Reebok and Nike are athletic apparel companies with differing promotional strategies and marketing. They sell similar products, particularly sneakers and are known globally as companies that promote athletic lifestyles through their sporting goods. The footwear industry, for which Nike and Reebok have their niche is a tough industry to not only market in, but also sustain profits. Both companies although different in their approach, have managed to create a brand that appeals to a wide and broad market. Researching their promotional strategies and company profiles, the differences and similarities become visible lending to possible analysis of both of the companies' strong and weak points.
Reebok's promotional campaigns are different from Nike's. A good example of this is Reebok's 2002 promotional campaign using a well-known Irish footballer as the central focus. The company timed its advertisements with the footballer before the beginning of the World Cup of that same year. His involvement in the Republic of Ireland team was to play an integral point in catching the attention of consumers. This strategy backfired when the player was sent home by the team's manager. The negative publicity received from the untimely dismissal forced Reebok to abandon the campaign. The company lost all of the contracts and recording costs that had been bought before the footballer was sacked as captain.
Nike's promotional strategy although uses celebrity endorsement from time to time relies on emotional branding to reach their target group. Nike's brand strategy is all about building a powerful brand. They believe customer loyalty will come inspirational images that promote a struggle against hero and foe, where the victor emerges triumphant. The victor in this case is the consumer. The consumer battles against the foe, "laziness" and through the use of the company's sneakers, they defeat "laziness" and become something greater.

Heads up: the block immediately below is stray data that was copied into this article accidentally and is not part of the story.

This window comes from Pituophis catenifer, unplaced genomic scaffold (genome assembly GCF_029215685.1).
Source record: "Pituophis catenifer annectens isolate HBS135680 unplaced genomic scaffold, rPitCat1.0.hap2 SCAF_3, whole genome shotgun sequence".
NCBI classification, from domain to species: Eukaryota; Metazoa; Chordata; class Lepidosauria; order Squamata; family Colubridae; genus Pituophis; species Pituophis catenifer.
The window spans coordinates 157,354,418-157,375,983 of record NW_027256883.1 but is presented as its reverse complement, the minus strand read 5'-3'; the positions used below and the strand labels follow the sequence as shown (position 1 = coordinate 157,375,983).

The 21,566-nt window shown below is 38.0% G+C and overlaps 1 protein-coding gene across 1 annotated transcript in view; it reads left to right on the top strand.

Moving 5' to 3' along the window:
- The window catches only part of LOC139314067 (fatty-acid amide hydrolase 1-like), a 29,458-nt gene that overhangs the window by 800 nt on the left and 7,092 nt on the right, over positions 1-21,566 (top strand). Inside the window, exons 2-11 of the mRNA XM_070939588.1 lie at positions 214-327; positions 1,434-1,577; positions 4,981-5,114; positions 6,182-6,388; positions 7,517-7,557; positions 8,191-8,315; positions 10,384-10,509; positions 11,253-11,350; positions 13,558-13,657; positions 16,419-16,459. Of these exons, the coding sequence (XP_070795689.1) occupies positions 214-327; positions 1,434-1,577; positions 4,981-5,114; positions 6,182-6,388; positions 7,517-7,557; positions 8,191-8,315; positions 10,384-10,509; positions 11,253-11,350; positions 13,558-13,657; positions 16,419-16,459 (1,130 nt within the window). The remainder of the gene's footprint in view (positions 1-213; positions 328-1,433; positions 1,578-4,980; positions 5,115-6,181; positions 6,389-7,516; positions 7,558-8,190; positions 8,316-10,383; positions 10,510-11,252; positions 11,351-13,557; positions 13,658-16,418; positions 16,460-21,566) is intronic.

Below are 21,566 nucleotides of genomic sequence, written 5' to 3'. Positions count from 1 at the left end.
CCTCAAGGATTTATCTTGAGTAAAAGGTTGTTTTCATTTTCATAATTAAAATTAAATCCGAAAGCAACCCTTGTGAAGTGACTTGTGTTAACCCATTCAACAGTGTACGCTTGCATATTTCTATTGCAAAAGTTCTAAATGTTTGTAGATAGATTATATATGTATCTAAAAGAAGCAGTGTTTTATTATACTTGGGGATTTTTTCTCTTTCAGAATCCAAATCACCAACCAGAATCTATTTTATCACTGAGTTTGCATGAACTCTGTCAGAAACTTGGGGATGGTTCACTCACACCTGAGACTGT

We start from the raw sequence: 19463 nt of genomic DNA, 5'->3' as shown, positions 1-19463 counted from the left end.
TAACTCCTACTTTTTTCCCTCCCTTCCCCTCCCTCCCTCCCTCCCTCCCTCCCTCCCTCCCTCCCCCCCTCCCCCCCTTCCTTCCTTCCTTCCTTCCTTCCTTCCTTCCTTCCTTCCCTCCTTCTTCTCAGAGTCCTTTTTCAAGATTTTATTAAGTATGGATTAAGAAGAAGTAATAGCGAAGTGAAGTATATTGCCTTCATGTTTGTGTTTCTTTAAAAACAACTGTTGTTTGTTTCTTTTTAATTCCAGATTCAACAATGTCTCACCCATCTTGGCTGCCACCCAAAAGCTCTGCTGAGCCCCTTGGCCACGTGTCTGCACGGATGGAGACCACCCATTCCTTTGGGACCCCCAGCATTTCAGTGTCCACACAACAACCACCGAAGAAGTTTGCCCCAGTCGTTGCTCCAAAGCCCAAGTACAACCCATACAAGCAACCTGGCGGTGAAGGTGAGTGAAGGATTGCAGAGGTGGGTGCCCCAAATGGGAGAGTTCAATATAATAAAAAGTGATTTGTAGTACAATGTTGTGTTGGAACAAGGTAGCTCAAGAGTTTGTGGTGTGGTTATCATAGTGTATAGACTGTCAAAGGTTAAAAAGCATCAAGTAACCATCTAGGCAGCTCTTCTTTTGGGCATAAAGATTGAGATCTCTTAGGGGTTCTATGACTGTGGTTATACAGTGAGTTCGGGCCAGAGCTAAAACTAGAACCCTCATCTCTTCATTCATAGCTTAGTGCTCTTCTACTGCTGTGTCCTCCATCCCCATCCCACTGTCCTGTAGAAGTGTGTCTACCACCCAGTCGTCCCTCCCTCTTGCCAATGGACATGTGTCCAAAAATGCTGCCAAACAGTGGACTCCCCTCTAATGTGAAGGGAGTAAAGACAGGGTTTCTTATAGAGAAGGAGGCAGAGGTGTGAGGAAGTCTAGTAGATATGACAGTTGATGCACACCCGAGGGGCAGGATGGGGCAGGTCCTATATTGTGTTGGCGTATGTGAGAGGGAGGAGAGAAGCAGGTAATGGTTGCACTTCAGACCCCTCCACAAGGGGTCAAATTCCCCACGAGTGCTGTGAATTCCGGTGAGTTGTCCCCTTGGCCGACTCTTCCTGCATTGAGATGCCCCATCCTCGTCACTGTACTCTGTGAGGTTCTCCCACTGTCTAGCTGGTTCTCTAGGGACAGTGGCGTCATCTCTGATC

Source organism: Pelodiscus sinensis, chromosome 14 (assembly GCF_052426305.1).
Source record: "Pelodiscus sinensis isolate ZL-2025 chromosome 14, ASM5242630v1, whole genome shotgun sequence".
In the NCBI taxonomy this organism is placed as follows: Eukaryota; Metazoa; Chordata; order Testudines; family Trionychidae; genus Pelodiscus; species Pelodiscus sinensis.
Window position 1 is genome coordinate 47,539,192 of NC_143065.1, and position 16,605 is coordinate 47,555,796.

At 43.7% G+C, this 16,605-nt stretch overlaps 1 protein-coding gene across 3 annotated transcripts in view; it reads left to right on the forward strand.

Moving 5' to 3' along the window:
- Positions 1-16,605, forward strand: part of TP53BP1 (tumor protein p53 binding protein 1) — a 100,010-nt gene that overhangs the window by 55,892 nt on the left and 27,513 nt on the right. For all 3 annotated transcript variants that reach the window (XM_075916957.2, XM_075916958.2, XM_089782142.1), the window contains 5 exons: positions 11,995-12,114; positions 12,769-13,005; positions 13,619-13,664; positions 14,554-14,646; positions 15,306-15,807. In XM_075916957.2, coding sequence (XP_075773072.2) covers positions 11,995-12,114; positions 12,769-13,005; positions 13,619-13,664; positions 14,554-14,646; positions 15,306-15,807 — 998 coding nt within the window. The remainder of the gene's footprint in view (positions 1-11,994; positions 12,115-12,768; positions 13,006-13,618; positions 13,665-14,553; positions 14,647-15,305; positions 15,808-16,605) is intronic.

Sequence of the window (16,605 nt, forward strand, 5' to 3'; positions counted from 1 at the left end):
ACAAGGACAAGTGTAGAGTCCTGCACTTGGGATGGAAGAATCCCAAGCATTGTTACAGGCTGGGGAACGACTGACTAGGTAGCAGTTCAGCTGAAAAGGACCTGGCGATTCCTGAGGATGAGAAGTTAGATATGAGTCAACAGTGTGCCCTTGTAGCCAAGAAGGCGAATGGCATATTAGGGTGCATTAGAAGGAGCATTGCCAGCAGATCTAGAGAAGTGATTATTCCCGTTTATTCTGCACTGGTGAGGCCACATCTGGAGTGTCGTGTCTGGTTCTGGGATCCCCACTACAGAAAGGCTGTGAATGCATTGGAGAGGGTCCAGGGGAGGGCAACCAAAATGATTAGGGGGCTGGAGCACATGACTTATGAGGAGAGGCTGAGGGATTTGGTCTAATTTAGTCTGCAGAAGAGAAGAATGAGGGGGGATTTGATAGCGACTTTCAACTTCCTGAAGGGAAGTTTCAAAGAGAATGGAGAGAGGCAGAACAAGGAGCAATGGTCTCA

Both promotional strategies offer consumer a means of achieving more than they are used to. They both wish to inspire the consumer into becoming something better than what they are now. Reebok does this by using inspirational and well-known figures to show their product helps these notable athletes achieve the results they have and Nike inspires consumers by using their products a means of combating negative aspects of personality like laziness (Knight, 2002, pp. 541-570). Although the strategies here are different, they achieve similar outcomes which are to inspire and motivate the consumer.
Recommendations to better both Reebok and Nike's promotional strategies would be to support the everyday individual to achieve more through "little things." To begin, Nike wishes to promote hero emotional branding. This although effective, doesn't reach everyone. Some people already have the mindset of achieving and do not feel a connection when it comes to this promotional method.
Instead Nike can focus their campaign on giving average people their product, sneakers, and having them achieve "little victories" every day. For instance, a commercial can feature an overweight woman with Nike sneakers on. She slips them on after a long day of work and goes and climbs up stairs as she heads out to take the subway. This kind of emotional branding makes the consumer feel like they can use these sneakers to do more in their lives and become more active, thus instilling confidence in them to do more and therefore be more. This can be a long-term promotion as people of various walks of life can perform in the commercials.
People like to achieve. That's why people play games like "Flappy Bird" and "World of Warcraft." They want to feel like they can accomplish something even if it is small. Motivating consumers by making them see the product can get them these small accomplishments really helps in instilling in the consumer loyalty and confidence in not just the product, but themselves. They will feel that attachment and therefore consider the sneakers when they want to achieve something positive in their lives.